According to the team at Tel Aviv’s Sourasky Medical Center, trials undertaken on Covid patients in Greek hospitals have seen 90% recover sufficiently to be able to be sent home after just five days.
In other words, while the world’s headlines tie themselves up in knots presenting the pandemic’s ‘day-to-day’, science is working diligently on getting through to the other side.
DGS flip-flaps on child vaccinations
Following days of intense political pressure, the DGS has this week revised its recommendations over the vaccination of children against Covid-19, saying all children from the ages of 12 are now eligible.
Two weeks ago the message was that there “wasn’t enough data” to forge through with a universal policy for children. Now director of health Graça Freitas has explained in a press conference shared with Dr Luís Graça of the vaccine technical commission “analysis of vaccination data from the United States and elsewhere in the EU for these age groups” has filled the void and allowed authorities to update their recommendations.
Previous orientation recommending the vaccine for all teens over the age of 16, and for 12-15 year olds with underlying illnesses, remains while the health authority and vaccination technical committee “will continue to accompany the evolution of scientific knowledge, the epidemiological situation and information on vaccines” to the extent that “these recommendations could be updated further, at any moment”.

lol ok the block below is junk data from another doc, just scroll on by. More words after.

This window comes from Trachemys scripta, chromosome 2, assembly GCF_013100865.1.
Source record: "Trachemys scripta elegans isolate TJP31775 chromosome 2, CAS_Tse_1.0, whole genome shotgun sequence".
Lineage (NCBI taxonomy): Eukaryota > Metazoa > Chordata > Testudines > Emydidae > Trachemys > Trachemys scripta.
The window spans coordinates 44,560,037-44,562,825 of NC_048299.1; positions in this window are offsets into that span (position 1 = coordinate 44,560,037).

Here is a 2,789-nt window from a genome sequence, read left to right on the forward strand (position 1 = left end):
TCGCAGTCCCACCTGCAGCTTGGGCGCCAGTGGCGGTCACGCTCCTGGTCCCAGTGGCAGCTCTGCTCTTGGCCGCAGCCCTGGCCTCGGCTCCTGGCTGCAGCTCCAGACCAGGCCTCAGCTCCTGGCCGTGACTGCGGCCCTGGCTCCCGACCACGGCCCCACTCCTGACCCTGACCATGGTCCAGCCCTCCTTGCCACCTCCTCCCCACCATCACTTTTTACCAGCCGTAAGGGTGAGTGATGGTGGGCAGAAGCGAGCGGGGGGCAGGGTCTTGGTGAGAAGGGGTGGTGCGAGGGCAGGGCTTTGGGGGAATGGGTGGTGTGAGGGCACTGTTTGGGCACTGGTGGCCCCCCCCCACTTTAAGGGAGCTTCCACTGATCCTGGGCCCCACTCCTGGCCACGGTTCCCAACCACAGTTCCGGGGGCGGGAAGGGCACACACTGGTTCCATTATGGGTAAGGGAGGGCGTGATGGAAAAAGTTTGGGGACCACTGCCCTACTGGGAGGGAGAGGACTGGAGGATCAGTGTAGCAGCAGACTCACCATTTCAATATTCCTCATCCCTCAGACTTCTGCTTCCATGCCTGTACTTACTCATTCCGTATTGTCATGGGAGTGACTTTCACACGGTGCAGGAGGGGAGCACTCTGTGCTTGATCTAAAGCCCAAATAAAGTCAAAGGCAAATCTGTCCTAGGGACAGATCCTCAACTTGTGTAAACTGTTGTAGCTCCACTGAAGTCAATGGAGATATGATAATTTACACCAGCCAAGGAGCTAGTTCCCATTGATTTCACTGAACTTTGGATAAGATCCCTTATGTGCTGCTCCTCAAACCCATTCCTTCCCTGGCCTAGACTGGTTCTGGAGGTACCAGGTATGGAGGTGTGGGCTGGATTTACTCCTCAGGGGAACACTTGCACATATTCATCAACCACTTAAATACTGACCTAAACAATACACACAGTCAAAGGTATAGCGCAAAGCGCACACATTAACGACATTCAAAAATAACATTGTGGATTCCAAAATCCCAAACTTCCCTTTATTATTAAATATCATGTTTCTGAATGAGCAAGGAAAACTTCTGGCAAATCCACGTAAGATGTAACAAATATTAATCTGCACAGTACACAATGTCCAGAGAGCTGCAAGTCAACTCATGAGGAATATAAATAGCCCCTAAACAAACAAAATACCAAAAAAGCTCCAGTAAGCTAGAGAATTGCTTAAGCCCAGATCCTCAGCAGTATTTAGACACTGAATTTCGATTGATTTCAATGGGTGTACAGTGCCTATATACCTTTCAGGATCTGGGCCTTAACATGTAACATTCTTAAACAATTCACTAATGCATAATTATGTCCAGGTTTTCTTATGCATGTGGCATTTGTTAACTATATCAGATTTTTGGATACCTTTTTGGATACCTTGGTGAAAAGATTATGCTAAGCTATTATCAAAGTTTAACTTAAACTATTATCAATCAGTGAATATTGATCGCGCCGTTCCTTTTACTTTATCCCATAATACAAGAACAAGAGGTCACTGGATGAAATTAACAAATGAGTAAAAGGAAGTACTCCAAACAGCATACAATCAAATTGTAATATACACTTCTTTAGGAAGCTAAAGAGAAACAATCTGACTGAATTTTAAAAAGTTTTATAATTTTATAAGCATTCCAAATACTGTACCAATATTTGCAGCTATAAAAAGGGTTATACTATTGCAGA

It was a clumsy press conference in which Ms Freitas was quizzed over recent virus outbreaks, and deaths, in old people’s homes to the extent that she admitted deaths have been occurring in fully-vaccinated (oldest and sickest) residents.
Luís Graça then stressed: “Mortality does not mean that the vaccines are not having the desired effect”… and headlines careered into another confusing tangle.
One aspect that jarred – given the strong medical lobby against rolling-out vaccines for healthy children – was Dr Graça’s reasoning. The “best benefit” of the DGS decision to vaccinate 12-15 year olds was “the benefit of mental health well-being, social well-being and educational well-being”.
It was the first time a vaccination programme aimed at children seemed focussed on something other than a disease (that rarely affects them physically anyway).
The decision nonetheless delighted President Marcelo and prime minister António Costa, both of whom have been pushing the DGS to change their orientation for the last two weeks.
The latter took to Twitter within minutes of the press conference to say: “ “I am delighted that science has confirmed the possibility of complying with our duty to guarantee universal protection to all children over the age of 12 years”.
Vaccinations will now go forwards on designated weekends so that the roughly 400,000 contenders can all be jabbed in time for the start of the new school year.
For the time being, nothing has been said about policy for children whose parents (or own decisions) go against the recommendations.
Graça Freitas has intimated however that rules on isolation over outbreaks in schools are likely to be revised closer to the start of the new term.
By NATASHA DONN